Here is an example of the amazing model of the James Eagen Layne created by Fourth Element and the model of the Markgraf Shipwreck by Scapa Flow Wrecks

Please don’t get me wrong, I admire these models and they provide detail and information that would be almost impossible to render in a GIS web map without some serious development and a lot of modelling but technology has progressed. Five years ago I would have said that creating an offshore 3D web map was the thing of dreams, whereas today it is a few clicks of the mouse. Using ESRI software, I was able to combine both terrain and bathymetry, adjust for tide datum differences, import a 3D model and then add links and images to the web map (called a ‘scene’).

The most exciting thing we found in developing this, was the cost and time in implementing such a solution. With the ability to consume data from Sketchup, ESRI 3D Models and even Google Earth models, we can reduce the time which a scene takes to build from weeks to mere hours, the most time consuming part is adding the links & getting the colours nice!! Have a look below at what we created:

[iframe src=”https://cloudciti.es/scenes/SJaI7ZBO/embed&#8221; width=”836″ height=”470″ frameborder=”0″ style=”border: 1px solid whitesmoke” webkitallowfullscreen mozallowfullscreen allowfullscreen></iframe><p><a href=”https://cloudciti.es/SJaI7ZBO”>Wreck of the James Eagen Layne</a> from <a href=”https://cloudciti.es/users/54930bf17b2842080022f175″>Garsdale Design Limited</a> on <a href=”https://cloudcities.io”>CloudCities</a&gt;. ]

The model can be navigated in a similar manner to Google Earth, the model should also be interactive, with the ability to click on areas of the wreck with information returned on the right of the screen. If you look at the bottom left there are a set of icons which I will explain.

Overview of the buttons

Camera Button

 

The camera button, highlighted in green, provides access to the scene bookmarks, click on any of these and the scene will move to the view relating to the text. It will also alter the layers shown to provide the best view (according to the creator)

Animation button

The animation button, highlighted green above, animates the scene by cycling through the bookmarks

Layers buttonThe layers button allows access to the information relayed on the scene. By default, the tidal water is turned off and only one model is shown.

Light Simulation

The light simulation button provides ability to cast shadow and simulate specific times of day. Although not really relevant for an underwater feature, it provides a method for viewing internal features better.

Mobile User Bonus Feature!

For those of you using a mobile device, you will notice one further button:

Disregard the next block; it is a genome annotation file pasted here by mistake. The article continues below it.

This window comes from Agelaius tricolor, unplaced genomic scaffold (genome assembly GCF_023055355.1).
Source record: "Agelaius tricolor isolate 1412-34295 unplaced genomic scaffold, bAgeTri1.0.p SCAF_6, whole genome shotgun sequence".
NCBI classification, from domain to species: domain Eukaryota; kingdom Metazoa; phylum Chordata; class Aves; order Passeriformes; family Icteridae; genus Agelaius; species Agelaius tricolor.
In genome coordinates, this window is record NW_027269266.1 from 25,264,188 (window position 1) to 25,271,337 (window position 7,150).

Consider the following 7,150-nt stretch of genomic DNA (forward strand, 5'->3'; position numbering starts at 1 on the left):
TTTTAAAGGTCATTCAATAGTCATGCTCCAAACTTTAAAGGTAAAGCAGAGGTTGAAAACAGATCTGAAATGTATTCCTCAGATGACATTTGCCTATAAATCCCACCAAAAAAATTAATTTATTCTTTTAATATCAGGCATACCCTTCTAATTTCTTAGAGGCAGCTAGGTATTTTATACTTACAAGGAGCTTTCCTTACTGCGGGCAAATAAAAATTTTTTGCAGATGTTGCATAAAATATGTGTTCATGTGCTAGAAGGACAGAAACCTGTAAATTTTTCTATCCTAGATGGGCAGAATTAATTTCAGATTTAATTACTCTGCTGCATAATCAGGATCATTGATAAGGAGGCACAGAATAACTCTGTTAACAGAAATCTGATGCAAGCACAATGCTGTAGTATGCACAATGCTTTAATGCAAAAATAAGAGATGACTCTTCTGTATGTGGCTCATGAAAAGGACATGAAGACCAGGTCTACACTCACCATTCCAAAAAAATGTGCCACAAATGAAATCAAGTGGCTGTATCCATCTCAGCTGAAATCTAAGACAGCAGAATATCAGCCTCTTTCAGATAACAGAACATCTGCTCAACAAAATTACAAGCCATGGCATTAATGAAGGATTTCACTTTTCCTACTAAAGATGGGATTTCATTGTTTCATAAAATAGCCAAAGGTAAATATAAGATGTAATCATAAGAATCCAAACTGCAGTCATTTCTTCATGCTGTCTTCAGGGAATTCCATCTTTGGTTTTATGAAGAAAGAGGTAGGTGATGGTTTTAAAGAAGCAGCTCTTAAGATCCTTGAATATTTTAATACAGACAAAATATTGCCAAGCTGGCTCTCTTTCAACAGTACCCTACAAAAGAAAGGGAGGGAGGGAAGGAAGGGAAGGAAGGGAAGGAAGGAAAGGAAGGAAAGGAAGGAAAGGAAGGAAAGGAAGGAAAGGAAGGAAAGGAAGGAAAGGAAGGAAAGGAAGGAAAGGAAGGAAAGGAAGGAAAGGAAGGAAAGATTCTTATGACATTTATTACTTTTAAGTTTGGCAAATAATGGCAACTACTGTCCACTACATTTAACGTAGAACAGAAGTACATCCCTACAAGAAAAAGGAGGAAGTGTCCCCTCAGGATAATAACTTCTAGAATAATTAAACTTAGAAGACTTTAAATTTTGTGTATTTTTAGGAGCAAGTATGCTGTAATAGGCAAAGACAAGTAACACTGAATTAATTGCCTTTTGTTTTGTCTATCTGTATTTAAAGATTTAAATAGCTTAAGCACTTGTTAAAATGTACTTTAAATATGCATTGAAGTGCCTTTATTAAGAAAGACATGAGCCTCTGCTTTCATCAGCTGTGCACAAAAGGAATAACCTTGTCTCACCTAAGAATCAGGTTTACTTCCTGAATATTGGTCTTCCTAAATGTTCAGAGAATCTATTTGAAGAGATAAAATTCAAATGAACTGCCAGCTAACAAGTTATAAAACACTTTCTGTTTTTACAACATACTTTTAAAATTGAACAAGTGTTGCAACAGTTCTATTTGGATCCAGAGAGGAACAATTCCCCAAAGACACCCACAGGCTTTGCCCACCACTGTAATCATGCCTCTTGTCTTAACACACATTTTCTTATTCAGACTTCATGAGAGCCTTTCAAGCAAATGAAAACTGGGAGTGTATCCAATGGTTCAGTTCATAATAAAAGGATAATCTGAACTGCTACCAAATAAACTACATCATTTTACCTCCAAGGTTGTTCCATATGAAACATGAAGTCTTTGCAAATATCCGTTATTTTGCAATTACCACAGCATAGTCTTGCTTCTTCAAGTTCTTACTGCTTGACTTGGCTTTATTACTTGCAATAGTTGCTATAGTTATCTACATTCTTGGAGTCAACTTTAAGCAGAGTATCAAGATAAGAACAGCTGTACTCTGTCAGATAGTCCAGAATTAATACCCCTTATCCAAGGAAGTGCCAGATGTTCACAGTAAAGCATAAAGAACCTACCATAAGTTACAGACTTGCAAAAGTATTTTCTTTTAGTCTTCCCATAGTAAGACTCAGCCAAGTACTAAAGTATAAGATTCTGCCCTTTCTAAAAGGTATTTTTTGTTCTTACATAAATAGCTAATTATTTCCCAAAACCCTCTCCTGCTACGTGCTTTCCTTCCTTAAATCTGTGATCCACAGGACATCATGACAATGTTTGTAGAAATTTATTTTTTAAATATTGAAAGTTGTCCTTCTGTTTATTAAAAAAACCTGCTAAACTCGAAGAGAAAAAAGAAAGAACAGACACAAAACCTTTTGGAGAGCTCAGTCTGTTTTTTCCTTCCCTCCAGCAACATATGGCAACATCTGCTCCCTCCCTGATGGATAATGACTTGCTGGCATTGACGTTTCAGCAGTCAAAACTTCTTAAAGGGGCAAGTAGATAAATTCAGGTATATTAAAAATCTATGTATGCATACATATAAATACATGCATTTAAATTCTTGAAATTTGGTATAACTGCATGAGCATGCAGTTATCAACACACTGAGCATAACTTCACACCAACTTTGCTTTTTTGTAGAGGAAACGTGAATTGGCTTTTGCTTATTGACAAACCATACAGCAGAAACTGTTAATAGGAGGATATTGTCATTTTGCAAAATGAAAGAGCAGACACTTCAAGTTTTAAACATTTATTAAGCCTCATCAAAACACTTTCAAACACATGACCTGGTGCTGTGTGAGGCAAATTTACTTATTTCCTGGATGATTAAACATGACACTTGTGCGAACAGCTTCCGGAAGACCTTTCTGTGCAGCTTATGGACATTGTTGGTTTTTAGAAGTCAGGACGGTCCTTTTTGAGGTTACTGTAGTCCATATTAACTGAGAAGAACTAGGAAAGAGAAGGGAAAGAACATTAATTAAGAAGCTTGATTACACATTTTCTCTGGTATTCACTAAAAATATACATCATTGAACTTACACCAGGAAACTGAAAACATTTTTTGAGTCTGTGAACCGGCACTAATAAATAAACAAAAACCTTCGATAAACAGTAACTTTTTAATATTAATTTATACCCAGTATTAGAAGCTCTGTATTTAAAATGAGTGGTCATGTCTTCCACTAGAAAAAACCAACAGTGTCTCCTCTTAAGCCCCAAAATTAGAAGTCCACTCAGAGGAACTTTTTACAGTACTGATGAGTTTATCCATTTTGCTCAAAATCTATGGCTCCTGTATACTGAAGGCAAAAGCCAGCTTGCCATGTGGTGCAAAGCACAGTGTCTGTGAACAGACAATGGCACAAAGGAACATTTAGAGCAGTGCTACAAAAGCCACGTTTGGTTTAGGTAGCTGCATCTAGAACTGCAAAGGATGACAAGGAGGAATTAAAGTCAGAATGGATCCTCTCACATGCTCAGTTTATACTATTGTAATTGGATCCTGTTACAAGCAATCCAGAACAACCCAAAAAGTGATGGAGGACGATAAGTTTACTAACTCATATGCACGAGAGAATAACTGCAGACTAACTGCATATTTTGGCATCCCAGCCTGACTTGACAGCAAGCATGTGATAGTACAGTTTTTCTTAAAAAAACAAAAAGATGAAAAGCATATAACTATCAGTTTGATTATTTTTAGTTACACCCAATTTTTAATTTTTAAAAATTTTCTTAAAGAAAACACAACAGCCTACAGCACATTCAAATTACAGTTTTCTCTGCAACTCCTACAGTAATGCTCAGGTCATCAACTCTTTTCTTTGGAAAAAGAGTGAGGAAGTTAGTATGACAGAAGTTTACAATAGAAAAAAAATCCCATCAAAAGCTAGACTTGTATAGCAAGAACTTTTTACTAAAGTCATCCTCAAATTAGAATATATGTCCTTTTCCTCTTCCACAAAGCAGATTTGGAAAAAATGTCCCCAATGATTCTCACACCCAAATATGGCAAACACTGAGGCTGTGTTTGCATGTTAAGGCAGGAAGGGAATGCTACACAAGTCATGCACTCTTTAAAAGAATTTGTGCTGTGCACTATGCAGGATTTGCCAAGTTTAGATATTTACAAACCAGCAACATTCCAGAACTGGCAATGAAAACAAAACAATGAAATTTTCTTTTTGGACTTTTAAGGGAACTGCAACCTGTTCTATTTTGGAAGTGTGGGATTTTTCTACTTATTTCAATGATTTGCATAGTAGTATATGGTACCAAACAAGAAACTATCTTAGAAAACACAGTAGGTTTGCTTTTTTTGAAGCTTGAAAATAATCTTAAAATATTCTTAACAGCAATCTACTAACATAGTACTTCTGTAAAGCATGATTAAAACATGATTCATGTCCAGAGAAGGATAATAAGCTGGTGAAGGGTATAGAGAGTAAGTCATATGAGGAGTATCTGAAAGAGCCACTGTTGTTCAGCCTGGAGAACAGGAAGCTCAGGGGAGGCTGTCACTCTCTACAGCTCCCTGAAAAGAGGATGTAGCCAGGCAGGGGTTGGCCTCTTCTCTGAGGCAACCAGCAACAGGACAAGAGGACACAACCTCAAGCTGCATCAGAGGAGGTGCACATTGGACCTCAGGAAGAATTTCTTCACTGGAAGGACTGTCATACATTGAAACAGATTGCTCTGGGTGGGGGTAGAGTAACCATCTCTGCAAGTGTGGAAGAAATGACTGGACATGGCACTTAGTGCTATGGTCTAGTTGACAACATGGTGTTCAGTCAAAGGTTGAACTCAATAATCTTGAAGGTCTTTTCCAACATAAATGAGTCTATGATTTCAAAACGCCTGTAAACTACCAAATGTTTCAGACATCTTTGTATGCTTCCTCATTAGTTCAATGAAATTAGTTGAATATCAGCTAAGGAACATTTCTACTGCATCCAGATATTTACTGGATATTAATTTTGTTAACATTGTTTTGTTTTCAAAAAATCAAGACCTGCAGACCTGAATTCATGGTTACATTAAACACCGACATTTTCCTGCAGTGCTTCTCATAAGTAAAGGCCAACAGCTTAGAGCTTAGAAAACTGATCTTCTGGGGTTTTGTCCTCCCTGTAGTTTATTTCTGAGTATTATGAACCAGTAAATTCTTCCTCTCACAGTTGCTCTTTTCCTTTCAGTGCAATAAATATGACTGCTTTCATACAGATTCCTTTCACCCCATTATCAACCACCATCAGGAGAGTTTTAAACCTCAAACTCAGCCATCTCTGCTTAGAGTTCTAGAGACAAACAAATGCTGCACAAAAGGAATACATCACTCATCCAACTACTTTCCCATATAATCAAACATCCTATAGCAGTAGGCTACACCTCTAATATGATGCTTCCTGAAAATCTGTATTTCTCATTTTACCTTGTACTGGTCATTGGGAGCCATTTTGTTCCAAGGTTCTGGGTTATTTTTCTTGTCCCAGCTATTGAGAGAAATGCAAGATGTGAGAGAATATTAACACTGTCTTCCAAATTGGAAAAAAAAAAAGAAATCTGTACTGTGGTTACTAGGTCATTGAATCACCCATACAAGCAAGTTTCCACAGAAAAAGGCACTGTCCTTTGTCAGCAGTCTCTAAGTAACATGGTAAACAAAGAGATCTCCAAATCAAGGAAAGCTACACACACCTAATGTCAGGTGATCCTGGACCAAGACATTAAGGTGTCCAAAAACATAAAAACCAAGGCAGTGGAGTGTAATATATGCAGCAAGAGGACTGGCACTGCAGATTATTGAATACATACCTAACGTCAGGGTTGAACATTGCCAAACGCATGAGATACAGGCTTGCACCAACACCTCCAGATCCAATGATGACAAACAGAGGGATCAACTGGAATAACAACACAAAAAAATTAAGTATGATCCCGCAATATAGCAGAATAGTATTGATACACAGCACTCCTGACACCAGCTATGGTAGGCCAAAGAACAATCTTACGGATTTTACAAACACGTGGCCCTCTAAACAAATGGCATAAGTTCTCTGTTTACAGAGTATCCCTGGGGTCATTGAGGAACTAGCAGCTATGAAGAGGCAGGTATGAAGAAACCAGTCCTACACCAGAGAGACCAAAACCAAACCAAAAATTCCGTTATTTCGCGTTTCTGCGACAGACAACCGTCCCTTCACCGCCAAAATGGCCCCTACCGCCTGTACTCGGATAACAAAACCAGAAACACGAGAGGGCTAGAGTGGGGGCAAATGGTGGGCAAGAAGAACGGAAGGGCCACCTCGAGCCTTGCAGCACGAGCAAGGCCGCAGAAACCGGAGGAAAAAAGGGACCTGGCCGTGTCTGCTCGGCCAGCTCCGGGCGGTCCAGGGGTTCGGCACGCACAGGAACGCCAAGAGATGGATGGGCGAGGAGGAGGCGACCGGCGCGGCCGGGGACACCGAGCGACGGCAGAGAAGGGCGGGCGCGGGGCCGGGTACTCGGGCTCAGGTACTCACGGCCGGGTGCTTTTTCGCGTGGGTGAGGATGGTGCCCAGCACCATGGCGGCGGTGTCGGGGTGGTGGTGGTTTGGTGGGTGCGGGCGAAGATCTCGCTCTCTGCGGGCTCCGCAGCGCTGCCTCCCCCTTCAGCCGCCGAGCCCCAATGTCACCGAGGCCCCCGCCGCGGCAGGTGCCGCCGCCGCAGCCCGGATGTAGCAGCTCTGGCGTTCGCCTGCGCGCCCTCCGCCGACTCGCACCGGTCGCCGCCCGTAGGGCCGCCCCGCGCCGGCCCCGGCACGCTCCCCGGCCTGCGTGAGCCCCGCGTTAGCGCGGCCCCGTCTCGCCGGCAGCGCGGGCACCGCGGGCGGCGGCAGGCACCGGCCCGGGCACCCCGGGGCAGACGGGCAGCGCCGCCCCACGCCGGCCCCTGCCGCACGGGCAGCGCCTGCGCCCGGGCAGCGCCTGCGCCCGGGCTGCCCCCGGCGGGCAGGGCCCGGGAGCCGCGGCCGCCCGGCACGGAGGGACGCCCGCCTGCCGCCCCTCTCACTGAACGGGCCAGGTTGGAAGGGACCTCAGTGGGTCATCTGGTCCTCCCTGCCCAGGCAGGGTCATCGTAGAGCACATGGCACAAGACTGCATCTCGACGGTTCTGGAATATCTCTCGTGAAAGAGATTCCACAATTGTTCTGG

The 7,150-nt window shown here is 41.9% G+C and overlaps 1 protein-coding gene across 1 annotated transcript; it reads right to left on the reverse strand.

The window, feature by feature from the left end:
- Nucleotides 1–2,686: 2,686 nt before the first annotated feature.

Cardboard button

Yes, the scene is fully 3D and the viewer fully supports Google Cardboard, so go ahead and have a go!

Future development

This is just the beginning, as you can see this viewer is extremely lightweight and responsive Moving forward, we (Garsdale Design Ltd) are looking to adding further information such as nearby wrecks, more detailed bathymetry, objects which may cause risk such as anchorages and vessel movement in the area. The potential is immense and where this is geographic (hit the map button on the right) you can relate this to a real world location….in future versions we are looking to implementing Admiralty charts and bathymetry maps to view side by side with the site.

Disclaimer

I am not an archaeologist or diver! – Data is sourced from open data sources (Inspire, EA Lidar, Wikipedia) with the exception of the model(s) which were built by myself from images and multibeam data. Photos were obtained from Promare, on the Liberty 70 project – Contains public sector information licensed under the Open Government Licence v3.0, This data is not to be used for navigation or diving.

For further information or to ask how Garsdale Design can assist you, please do not hesitate to contact me.

Pokémon Go leads the AR Revolution

Originally posted on xyHt Magazine 12/7/2016

 

Six months ago when I claimed that augmented reality was the future of GIS and geospatial services and it was met with a few sniggers. This week has seen the arrival of Pokémon Go, one of the most popular games hit the mobile phone market….and yes, it is augmented reality and yes, it is geospatial. It could well be the turning point for many geospatial companies.

pokemongo

What is Pokémon Go?

In case you have been hidden in a cave fro the last 25yrs, Pokémon is a game that first appeared on the Nintendo Gameboy (circa 1995) in which players openly walk around the world and capture mystical creatures (in a white and red ball) which they then train to fight (other creatures) in battle arenas called “gyms”. If their creature (called a Pokémon but there are hundreds of breeds) wins their battle, then they earn a badge. The aim is to collect all the badges. Simple right?